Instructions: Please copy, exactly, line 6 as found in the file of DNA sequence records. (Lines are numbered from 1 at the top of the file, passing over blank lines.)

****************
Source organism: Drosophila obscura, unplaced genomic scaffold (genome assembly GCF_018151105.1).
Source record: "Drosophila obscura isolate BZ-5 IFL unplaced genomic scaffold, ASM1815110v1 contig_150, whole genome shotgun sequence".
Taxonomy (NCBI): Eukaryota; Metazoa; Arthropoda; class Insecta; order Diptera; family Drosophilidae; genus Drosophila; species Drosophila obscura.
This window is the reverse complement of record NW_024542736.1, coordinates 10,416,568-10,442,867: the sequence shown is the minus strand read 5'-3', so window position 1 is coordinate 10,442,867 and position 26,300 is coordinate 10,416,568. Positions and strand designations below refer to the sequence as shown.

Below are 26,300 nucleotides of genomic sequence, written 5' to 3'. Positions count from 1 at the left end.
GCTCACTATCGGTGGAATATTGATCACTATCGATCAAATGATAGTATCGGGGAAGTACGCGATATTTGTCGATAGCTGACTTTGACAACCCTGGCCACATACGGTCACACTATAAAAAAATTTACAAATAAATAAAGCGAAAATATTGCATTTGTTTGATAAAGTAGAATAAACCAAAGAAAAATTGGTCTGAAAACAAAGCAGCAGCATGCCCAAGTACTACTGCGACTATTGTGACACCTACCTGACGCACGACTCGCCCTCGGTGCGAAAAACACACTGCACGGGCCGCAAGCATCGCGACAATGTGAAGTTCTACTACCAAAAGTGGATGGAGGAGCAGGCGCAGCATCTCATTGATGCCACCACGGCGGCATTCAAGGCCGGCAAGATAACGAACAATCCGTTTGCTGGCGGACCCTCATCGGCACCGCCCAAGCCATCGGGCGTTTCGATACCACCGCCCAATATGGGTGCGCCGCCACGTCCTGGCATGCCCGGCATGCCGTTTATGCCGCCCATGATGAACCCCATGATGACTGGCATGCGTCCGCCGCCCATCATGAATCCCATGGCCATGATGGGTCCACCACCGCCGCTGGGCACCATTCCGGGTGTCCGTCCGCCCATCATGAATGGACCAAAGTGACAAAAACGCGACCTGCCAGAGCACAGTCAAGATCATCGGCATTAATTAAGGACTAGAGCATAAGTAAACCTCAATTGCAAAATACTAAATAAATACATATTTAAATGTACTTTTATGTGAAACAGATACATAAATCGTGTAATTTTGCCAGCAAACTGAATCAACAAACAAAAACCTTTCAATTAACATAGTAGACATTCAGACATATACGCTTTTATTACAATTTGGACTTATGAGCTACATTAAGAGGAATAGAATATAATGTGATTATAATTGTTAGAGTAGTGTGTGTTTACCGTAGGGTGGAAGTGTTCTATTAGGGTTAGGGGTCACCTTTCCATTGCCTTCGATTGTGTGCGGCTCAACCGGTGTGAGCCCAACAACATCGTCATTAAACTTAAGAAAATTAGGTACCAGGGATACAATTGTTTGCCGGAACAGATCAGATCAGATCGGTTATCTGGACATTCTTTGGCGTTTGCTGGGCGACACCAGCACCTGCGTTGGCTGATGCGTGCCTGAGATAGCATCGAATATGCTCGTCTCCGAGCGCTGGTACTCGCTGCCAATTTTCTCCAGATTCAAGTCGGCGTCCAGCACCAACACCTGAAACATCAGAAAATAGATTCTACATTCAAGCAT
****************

GCTCACTATCGGTGGAATATTGATCACTATCGATCAAATGATAGTATCGGGGAAGTACGCGATATTTGTCGATAGCTGACTTTGACAACCCTGGCCACATACGGTCACACTATAAAAAAATTTACAAATAAATAAAGCGAAAATATTGCATTTGTTTGATAAAGTAGAATAAACCAAAGAAAAATTGGTCTGAAAACAAAGCAGCAGCATGCCCAAGTACTACTGCGACTATTGTGACACCTACCTGACGCACGACTCGCCCTCGGTGCGAAAAACACACTGCACGGGCCGCAAGCATCGCGACAATGTGAAGTTCTACTACCAAAAGTGGATGGAGGAGCAGGCGCAGCATCTCATTGATGCCACCACGGCGGCATTCAAGGCCGGCAAGATAACGAACAATCCGTTTGCTGGCGGACCCTCATCGGCACCGCCCAAGCCATCGGGCGTTTCGATACCACCGCCCAATATGGGTGCGCCGCCACGTCCTGGCATGCCCGGCATGCCGTTTATGCCGCCCATGATGAACCCCATGATGACTGGCATGCGTCCGCCGCCCATCATGAATCCCATGGCCATGATGGGTCCACCACCGCCGCTGGGCACCATTCCGGGTGTCCGTCCGCCCATCATGAATGGACCAAAGTGACAAAAACGCGACCTGCCAGAGCACAGTCAAGATCATCGGCATTAATTAAGGACTAGAGCATAAGTAAACCTCAATTGCAAAATACTAAATAAATACATATTTAAATGTACTTTTATGTGAAACAGATACATAAATCGTGTAATTTTGCCAGCAAACTGAATCAACAAACAAAAACCTTTCAATTAACATAGTAGACATTCAGACATATACGCTTTTATTACAATTTGGACTTATGAGCTACATTAAGAGGAATAGAATATAATGTGATTATAATTGTTAGAGTAGTGTGTGTTTACCGTAGGGTGGAAGTGTTCTATTAGGGTTAGGGGTCACCTTTCCATTGCCTTCGATTGTGTGCGGCTCAACCGGTGTGAGCCCAACAACATCGTCATTAAACTTAAGAAAATTAGGTACCAGGGATACAATTGTTTGCCGGAACAGATCAGATCAGATCGGTTATCTGGACATTCTTTGGCGTTTGCTGGGCGACACCAGCACCTGCGTTGGCTGATGCGTGCCTGAGATAGCATCGAATATGCTCGTCTCCGAGCGCTGGTACTCGCTGCCAATTTTCTCCAGATTCAAGTCGGCGTCCAGCACCAACACCTGAAACATCAGAAAATAGATTCTACATTCAAGCAT